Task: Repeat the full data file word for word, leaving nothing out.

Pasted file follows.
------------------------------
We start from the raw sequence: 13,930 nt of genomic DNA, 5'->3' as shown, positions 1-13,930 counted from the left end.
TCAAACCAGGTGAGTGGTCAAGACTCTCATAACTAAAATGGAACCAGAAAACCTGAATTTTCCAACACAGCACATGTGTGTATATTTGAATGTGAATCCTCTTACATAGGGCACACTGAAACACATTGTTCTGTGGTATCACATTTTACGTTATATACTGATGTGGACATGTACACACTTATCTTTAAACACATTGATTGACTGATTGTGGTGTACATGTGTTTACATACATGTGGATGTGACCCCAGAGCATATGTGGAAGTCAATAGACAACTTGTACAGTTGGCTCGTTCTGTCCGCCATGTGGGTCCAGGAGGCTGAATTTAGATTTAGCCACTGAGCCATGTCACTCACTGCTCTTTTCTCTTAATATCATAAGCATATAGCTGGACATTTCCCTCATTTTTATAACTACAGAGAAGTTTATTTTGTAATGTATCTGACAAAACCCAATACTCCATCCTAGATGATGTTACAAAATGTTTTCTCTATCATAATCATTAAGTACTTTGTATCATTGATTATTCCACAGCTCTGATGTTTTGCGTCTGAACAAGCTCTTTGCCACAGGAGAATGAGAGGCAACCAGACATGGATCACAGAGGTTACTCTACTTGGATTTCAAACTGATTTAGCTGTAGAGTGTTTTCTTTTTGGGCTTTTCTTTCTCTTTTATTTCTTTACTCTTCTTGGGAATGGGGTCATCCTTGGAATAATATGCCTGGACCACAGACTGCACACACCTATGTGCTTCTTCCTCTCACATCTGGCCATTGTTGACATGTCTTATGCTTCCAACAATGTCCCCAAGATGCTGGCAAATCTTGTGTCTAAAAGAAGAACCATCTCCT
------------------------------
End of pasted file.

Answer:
We start from the raw sequence: 13,930 nt of genomic DNA, 5'->3' as shown, positions 1-13,930 counted from the left end.
TCAAACCAGGTGAGTGGTCAAGACTCTCATAACTAAAATGGAACCAGAAAACCTGAATTTTCCAACACAGCACATGTGTGTATATTTGAATGTGAATCCTCTTACATAGGGCACACTGAAACACATTGTTCTGTGGTATCACATTTTACGTTATATACTGATGTGGACATGTACACACTTATCTTTAAACACATTGATTGACTGATTGTGGTGTACATGTGTTTACATACATGTGGATGTGACCCCAGAGCATATGTGGAAGTCAATAGACAACTTGTACAGTTGGCTCGTTCTGTCCGCCATGTGGGTCCAGGAGGCTGAATTTAGATTTAGCCACTGAGCCATGTCACTCACTGCTCTTTTCTCTTAATATCATAAGCATATAGCTGGACATTTCCCTCATTTTTATAACTACAGAGAAGTTTATTTTGTAATGTATCTGACAAAACCCAATACTCCATCCTAGATGATGTTACAAAATGTTTTCTCTATCATAATCATTAAGTACTTTGTATCATTGATTATTCCACAGCTCTGATGTTTTGCGTCTGAACAAGCTCTTTGCCACAGGAGAATGAGAGGCAACCAGACATGGATCACAGAGGTTACTCTACTTGGATTTCAAACTGATTTAGCTGTAGAGTGTTTTCTTTTTGGGCTTTTCTTTCTCTTTTATTTCTTTACTCTTCTTGGGAATGGGGTCATCCTTGGAATAATATGCCTGGACCACAGACTGCACACACCTATGTGCTTCTTCCTCTCACATCTGGCCATTGTTGACATGTCTTATGCTTCCAACAATGTCCCCAAGATGCTGGCAAATCTTGTGTCTAAAAGAAGAACCATCTCCT